“For me, it’s all about music appreciation. I thought it was important to make music a fun class where they could also learn,” she said. “There are tons of studies that show how [the study of music] correlates with math and science and history. It adds to self-esteem and it gives students another outlet.”
“At the same time, I can sort of hone my students a little bit to go into band,” she said with a grin. “So in fourth grade, we always start recorder. And we start them playing and recognizing the notes, so when it comes time to join band, they will already have a head start. They’ll already know half of it.”
“That first year, it was really hard,” Cain recalled. “I literally had five kids raise their hands who were returning to band. Plus, I had band after school as an extracurricular activity. I went to every class and really had to build it up. I started with 18 that first year, then it went to 40, then to 60, and to 80, and it just keeps growing.”
Cain attributes the success of the program in large part to the support of the administration.
“I really haven’t been able to give her a lot of budgetary support,” Gates said. “What I have really given to her is time, by incorporating the band class into the school day as opposed to after school.”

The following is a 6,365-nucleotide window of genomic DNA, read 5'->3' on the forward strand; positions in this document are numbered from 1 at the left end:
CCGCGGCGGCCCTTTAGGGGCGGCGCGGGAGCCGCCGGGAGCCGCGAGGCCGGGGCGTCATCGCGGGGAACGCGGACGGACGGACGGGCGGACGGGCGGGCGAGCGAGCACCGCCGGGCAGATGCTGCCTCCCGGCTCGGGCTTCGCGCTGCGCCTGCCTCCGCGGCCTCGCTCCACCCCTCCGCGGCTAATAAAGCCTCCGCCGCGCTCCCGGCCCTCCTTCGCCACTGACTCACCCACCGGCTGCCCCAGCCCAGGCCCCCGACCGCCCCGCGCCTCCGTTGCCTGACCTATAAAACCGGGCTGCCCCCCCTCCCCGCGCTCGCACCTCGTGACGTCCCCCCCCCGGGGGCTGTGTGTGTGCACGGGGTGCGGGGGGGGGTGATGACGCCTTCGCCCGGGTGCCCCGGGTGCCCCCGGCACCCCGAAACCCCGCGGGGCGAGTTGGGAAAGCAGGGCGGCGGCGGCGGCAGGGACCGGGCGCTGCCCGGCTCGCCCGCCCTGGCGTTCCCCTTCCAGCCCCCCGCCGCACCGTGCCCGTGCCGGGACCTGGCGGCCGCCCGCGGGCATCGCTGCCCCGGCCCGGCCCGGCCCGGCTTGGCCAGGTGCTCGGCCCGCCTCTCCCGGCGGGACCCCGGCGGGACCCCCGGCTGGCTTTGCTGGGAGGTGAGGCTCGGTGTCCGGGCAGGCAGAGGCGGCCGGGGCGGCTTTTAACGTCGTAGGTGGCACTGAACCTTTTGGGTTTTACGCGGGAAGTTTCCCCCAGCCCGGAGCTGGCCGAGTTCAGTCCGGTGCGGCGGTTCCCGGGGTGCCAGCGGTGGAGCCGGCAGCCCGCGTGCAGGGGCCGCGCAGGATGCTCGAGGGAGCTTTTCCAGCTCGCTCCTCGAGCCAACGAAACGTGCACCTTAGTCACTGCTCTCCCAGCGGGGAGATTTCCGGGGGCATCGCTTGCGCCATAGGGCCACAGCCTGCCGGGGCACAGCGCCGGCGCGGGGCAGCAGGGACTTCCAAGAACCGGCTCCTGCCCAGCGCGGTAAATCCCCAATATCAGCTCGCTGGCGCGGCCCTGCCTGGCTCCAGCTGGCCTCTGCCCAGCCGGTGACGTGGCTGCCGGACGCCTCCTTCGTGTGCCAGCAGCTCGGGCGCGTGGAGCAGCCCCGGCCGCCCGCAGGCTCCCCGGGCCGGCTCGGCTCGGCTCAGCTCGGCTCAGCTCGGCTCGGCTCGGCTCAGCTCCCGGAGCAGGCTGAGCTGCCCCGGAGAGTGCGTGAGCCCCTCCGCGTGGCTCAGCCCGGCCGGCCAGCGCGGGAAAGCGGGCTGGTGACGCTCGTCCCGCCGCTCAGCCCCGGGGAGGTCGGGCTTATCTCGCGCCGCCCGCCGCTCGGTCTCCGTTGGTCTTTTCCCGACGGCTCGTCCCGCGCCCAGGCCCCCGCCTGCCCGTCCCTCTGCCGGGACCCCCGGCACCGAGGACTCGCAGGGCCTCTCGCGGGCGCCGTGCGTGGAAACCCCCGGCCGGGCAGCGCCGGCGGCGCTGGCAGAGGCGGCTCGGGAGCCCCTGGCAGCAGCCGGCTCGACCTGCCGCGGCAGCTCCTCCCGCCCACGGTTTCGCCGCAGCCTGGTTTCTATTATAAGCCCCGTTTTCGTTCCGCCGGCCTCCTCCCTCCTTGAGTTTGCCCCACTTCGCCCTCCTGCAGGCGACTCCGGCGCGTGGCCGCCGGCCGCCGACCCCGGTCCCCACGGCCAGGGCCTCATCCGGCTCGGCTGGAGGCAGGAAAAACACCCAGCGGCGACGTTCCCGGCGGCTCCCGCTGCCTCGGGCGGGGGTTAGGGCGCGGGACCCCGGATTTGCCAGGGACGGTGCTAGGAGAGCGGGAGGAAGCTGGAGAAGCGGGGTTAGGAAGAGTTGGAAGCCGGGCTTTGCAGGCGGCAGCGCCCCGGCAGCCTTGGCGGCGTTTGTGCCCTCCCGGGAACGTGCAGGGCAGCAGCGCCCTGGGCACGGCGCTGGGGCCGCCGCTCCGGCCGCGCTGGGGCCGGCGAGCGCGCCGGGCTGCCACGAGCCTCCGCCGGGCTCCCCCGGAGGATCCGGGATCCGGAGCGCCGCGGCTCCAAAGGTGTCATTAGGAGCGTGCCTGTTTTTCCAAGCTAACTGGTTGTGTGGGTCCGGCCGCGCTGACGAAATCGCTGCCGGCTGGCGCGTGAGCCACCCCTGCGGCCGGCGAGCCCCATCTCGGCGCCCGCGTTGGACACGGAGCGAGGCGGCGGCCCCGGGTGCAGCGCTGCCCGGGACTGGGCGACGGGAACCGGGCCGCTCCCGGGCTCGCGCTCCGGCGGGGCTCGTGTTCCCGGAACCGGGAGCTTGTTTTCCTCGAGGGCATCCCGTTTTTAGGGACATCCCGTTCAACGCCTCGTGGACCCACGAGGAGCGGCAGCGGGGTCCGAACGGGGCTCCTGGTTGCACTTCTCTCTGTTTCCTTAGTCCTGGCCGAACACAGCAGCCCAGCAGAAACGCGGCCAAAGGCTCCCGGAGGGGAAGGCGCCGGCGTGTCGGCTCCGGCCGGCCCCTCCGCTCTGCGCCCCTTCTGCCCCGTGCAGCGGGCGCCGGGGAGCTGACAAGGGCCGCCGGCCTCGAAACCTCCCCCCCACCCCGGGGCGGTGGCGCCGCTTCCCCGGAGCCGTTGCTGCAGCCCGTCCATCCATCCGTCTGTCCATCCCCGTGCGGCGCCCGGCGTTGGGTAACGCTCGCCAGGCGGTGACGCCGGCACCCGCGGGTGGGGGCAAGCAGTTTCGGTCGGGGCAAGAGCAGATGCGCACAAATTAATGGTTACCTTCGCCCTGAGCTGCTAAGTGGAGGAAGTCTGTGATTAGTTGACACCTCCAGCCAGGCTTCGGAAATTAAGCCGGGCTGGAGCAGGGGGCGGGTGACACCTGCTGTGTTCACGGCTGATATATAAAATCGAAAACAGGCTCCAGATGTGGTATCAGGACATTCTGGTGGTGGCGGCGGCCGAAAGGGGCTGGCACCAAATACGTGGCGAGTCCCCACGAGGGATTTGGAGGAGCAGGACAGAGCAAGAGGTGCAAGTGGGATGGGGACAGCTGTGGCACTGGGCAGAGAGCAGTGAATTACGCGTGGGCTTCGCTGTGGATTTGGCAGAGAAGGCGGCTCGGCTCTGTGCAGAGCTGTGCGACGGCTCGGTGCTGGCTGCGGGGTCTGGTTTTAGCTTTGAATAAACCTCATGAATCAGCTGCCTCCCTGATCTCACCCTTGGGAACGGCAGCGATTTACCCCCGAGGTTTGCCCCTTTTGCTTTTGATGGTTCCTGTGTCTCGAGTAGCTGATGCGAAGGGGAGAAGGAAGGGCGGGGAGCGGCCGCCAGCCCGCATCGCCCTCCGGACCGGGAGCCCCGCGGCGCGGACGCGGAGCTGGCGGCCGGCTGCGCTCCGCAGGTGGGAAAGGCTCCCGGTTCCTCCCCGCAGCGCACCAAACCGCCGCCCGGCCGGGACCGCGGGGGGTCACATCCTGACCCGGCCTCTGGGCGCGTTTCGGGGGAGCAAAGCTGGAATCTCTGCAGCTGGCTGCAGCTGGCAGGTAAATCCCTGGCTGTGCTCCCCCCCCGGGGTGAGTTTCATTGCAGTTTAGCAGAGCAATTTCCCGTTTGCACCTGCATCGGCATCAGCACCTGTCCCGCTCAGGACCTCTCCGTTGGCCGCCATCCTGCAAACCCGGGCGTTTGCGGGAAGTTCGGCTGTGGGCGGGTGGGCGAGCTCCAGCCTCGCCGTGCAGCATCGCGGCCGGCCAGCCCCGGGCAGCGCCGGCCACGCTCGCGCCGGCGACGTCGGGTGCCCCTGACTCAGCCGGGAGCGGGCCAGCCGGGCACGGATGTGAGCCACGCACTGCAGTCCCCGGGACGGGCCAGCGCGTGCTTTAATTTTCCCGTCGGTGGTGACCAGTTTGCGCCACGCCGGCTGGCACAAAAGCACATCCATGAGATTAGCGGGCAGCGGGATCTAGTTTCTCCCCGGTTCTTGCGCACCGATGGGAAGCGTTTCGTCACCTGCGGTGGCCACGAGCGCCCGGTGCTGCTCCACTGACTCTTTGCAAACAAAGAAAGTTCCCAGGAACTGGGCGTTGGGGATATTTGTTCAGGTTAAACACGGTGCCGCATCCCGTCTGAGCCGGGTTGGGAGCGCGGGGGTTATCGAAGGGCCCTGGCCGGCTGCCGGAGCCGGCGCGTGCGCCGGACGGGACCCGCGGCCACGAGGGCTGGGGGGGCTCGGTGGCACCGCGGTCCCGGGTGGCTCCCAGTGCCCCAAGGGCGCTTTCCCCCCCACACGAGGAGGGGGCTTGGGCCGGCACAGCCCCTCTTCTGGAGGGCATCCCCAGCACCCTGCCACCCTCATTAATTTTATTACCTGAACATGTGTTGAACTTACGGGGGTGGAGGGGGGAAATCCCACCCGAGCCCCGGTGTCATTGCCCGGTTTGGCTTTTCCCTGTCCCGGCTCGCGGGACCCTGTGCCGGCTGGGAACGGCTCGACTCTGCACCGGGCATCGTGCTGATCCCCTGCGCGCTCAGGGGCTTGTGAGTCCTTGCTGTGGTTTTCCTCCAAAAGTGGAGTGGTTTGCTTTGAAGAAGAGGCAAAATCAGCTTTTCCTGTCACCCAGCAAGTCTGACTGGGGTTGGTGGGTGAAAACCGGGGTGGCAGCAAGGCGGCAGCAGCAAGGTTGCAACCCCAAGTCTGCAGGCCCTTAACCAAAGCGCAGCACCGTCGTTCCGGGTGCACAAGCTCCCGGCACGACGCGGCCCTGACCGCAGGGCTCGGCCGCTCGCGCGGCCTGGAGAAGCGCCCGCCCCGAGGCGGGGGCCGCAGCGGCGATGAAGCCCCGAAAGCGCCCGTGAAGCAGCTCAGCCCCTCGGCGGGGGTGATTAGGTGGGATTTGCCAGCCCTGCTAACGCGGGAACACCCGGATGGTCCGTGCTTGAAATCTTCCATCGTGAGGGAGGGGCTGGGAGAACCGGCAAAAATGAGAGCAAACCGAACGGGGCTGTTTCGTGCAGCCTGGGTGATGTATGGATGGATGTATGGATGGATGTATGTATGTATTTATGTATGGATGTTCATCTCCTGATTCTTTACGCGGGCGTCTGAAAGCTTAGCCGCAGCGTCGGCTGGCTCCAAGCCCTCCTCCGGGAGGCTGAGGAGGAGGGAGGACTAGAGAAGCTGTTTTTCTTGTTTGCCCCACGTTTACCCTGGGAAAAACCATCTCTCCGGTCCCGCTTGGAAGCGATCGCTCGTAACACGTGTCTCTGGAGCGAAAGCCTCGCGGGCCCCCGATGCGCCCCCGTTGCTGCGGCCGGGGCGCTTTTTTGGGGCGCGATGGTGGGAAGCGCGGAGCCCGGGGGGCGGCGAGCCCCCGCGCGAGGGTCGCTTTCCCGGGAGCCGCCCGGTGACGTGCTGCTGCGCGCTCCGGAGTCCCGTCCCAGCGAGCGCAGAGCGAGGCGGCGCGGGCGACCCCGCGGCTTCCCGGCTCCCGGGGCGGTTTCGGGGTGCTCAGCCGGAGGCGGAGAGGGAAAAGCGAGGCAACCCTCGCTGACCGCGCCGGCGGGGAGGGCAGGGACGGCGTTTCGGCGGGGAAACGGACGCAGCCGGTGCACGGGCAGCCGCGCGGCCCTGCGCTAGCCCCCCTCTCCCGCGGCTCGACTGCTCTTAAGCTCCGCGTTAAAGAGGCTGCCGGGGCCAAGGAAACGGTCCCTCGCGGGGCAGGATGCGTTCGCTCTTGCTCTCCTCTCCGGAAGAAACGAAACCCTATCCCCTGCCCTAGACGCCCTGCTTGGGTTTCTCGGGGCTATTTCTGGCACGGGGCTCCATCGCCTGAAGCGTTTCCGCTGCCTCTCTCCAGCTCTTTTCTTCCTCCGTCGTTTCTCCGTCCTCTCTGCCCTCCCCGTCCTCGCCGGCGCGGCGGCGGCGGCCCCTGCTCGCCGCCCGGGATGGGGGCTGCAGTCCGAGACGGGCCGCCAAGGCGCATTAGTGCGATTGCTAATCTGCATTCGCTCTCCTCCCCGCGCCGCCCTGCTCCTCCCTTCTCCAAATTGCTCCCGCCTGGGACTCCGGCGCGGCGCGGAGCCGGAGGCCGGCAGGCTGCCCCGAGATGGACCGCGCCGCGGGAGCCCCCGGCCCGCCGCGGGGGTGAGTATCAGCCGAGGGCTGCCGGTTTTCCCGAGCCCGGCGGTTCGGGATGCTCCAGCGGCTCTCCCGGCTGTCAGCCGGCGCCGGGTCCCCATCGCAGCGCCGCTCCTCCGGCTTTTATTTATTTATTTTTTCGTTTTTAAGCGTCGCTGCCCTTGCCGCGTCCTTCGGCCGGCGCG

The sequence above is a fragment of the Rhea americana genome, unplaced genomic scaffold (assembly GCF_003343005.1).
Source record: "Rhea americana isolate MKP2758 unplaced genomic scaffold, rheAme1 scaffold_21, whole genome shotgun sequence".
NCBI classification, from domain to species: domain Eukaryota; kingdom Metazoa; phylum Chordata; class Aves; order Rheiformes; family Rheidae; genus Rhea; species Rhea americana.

Cain is now the only music teacher at Holy Cross and without the move to offer band during class hours, she knows she could not have accomplished all she has.
And she has accomplished a lot. There is a fifth-grade band, a sixth- grade band, a junior high band, a hand-bell choir, a vocal ensemble, and more. She teaches individual instrument lessons before and after school, usually at no charge.
“They have to practice and they have to give up study hall for band class,” Cain said. “So there is a sacrifice on their part.”
But what about the sacrifice on her part?
“Well, it’s huge,” Cain said with a big smile. “This year has probably been my hardest year, with all the lessons and more kids.
“But I just have to plan. I planned all the music for this entire year before the school year even started. I couldn’t do it if I wasn’t organized — and flexibility helps, too.”